In the implementation phase, the team builds the components either from scratch or by composition. Given the architecture document from the design phase and the requirement document from the analysis phase, the team should build exactly what has been requested, though there is still room for innovation and flexibility. For example, a component may be narrowly designed for this particular system, or the component may be made more general to satisfy a reusability guideline. The architecture document should give guidance. Sometimes, this guidance is found in the requirement document.
The implementation phase deals with issues of quality, performance, baselines, libraries, and debugging. The end deliverable is the product itself.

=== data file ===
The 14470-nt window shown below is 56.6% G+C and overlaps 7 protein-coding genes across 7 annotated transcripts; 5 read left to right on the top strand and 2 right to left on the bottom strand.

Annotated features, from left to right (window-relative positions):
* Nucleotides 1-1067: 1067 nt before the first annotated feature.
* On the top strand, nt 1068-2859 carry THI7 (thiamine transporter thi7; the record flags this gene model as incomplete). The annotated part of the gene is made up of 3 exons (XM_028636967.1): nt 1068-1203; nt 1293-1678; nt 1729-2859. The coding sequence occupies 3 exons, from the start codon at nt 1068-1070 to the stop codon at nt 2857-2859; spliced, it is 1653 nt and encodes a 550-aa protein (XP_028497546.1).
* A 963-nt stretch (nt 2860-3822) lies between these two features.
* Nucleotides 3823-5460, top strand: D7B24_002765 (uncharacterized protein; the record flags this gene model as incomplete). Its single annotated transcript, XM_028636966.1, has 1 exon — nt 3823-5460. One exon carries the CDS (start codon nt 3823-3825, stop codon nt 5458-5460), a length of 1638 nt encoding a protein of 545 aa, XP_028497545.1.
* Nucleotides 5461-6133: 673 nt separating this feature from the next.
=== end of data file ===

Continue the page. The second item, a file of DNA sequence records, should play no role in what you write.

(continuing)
The Testing Phase
Simply stated, quality is very important. Many companies have not learned that quality is important and deliver more claimed functionality but at a lower quality level. It is much easier to explain to a customer why there is a missing feature than to explain to a customer why the product lacks quality. A customer satisfied with the quality of a product will remain loyal and wait for new functionality in the next version. Quality is a distinguishing attribute of a system indicating the degree of excellence. That is why using tools from companies like Inflectra are so important, they combine typical testing tools into one program to streamline production and produce better quality products.